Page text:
For the past two days the railroads have been full of troop trains. I found I was on the edge of Bolscheviki country at SZEGED. The French and Jugo-Slavs are fighting the Bolscheviki in Hungary, the Serbs and Roumanians are on the verge of War north-west of here, and they all boast that they are going over to whip the Italians an soon as the Peace Treaty to settled. 

******, my companion on the trip to Belgrade, had a passport viseed by the representative of the Republic of Jugo-Slavia; mine bears the stamp of the Kingdom of the Serbs, Croats, and Slovenes. It is a little difficult to keep up with the shifting political situation down in these unsettled parts of the world. As near an I can determine, at present, Jugo-Slavia, or the country of the Southern Slavs, represents the Union of about twelve million people living in Serbia, Montenegro, Bosnia, Herzegovina, Croatia, Slavonia, Carniola, Backa, Banat, Istria, Styria, Gorizia, and Dalmatia. I had heard of the Sonjack of Banat, and now I have seen its capital, Temesvar.

There are many difficult problems of politics and administration to worry the rulers of Jugo-Slavia; the Italian claims on Fiume and Dalmatia; the dispute with Roumania over the rich agricultural districts inherited from Hungary on the breakup of the old Empire; the envious and hostile attitude of Hungary; Bulgaria's resentment over the rectification of Serbia's eastern frontier; and finally the question of the control of Macedonia. Meanwhile, Roumania is looting Hungary and collecting her indemnity in kind and at once.

This is quite a live town; races every Sunday. I tried a new drink, called tuisa, though it sounded something like oztuitcha, tasted something like kirschwasser, but had practically no kick. It cost about four cents, whereas regular drinks and everything also are very expensive. It cost me 70 lei, or about 35 francs an hour, for an automobile. The language here is called Roman, and sounds as harsh as Serbian; but, as they use Roman letters, it does not look so bad. At that, neither as spoken or written,, in there a single word or syllable that is recognizable to a Latin or to an Anglo-Saxon. Even a newspaper, therefore, is absolutely useless.

I am sorry I have not time to go on to Constanza and then by boat to Constantinople. As it is, I'll got back to Venice a day late at least. I am due there at noon, September 2nd. I am told that my train back will be sure to miss the connection at Vincovtso, which means a day's wait there. There are two reasons. If this train is the least bit late, the Serbian train from Belgrade will not wait, thereby putting Roumania at a day's disadvantage commercially. In addition, the station agent at Vincovtsi owns a hotel and has an arrangement with the engineer of the train whereby the latter gets a rake-off on the business he gives the hotel by missing the connection. The only way to beat that game, I had been told, is to give the engineer a bigger bonus.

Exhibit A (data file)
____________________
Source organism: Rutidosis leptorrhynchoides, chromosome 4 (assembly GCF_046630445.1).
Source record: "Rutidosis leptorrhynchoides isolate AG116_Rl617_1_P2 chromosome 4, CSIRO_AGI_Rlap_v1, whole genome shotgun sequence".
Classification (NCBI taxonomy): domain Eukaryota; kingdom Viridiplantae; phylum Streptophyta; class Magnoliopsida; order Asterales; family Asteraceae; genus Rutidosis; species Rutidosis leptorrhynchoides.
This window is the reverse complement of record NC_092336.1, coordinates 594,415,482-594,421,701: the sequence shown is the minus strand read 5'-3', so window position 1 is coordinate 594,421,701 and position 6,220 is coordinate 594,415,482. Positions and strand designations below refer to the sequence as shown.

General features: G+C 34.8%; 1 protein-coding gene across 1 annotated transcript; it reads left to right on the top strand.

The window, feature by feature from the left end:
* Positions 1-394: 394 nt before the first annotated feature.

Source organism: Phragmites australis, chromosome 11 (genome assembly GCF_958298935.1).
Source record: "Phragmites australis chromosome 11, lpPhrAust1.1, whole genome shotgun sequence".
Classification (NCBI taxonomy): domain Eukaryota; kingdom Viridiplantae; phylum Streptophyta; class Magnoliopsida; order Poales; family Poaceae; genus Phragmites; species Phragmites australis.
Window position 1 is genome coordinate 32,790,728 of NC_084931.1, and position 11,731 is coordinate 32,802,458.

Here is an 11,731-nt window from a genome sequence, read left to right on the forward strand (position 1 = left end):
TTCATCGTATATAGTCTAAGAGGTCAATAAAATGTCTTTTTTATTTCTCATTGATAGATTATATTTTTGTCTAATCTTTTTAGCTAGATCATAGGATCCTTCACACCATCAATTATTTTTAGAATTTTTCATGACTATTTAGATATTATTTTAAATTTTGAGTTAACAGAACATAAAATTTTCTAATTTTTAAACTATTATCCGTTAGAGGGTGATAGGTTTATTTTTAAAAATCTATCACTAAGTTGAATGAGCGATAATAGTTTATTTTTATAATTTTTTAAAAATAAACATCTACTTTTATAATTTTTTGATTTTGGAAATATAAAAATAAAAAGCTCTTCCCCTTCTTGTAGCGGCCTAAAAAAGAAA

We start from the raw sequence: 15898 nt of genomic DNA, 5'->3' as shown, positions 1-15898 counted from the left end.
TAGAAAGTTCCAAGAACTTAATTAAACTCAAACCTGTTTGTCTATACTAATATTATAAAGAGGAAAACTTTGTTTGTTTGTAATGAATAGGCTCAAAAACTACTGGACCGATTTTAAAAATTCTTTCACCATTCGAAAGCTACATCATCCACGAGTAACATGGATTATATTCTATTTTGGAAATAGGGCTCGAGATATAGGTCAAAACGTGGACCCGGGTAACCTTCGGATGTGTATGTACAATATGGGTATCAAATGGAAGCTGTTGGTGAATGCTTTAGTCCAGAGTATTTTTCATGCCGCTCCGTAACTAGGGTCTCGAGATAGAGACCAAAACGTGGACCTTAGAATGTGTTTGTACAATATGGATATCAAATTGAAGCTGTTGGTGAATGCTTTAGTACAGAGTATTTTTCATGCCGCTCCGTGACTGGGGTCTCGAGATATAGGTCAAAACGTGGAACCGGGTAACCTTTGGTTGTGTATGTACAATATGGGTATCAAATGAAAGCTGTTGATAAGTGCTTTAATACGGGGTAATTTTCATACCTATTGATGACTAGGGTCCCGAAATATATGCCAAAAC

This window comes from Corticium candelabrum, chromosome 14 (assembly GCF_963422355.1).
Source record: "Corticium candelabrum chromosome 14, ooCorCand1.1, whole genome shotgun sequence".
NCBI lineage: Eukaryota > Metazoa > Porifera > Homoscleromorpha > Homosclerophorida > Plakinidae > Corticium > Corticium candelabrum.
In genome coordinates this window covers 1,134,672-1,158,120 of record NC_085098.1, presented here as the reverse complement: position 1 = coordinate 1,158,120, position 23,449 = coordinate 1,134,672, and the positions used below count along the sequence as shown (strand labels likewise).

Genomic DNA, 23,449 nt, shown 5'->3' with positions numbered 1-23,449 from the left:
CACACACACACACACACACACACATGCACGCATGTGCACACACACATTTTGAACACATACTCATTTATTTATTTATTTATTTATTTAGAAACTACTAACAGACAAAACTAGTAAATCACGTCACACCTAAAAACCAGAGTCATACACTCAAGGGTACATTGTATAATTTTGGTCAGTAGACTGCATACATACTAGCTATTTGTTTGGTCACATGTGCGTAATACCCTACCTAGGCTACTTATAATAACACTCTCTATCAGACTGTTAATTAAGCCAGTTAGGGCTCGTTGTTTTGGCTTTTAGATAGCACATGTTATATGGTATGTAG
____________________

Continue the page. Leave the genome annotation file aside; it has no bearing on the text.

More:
Then I boarded the Bucarest train at Vincovtsi, two trains were there from Bucarest awaiting the Trieste connection. One of them, of course, was 24 hours late. Apparently I have an even chance of making the connection as I could not find out the relative bonuses paid the two engineers.

I think I’ll turn in early tonight, as it is only my second bed in the last nine nights. Three of these nights I sat up. Besides, I must be at a railway station on the other side of town at 7:30, though the train actually will probably leave about nine, unless I am late.

I had a very stupid chauffeur today. He had a companion with him, but neither of them could understand my polyglot conversation. However, I have made even Germans understand by signs and a drive around town is the obvious desire of the average traveler. They drove me out to Calea Victoriei and then to the coursing park along the Chausse Kisselev, a very beautiful boulevard, almost as handsome as the Chapultepec drive in Mexico City. I tried to have them come back a different way, but without success. Maybe there is no other way. Then they turned around and tried to do it all over again. My most frantic signs to take a circuit around only produced more confusion. Finally, I hailed a group on the street and found a man who claimed to understand French. After I explained that I wanted to drive all over town to see the handsome buildings, parks, etc., he translated. I was careful to emphasize that I was to be landed at the hotel one hour later. Then he drove me out through the slums, into the country, over a poor road. So I directed an immediate return. He overran his time ten minutes and then had the effrontery to claim 15 lei extra for it. But I had him there. I positively could not understand a word he said, paid the proper amount, turned on my heel and walked into the hotel.

End Notes and Bibliography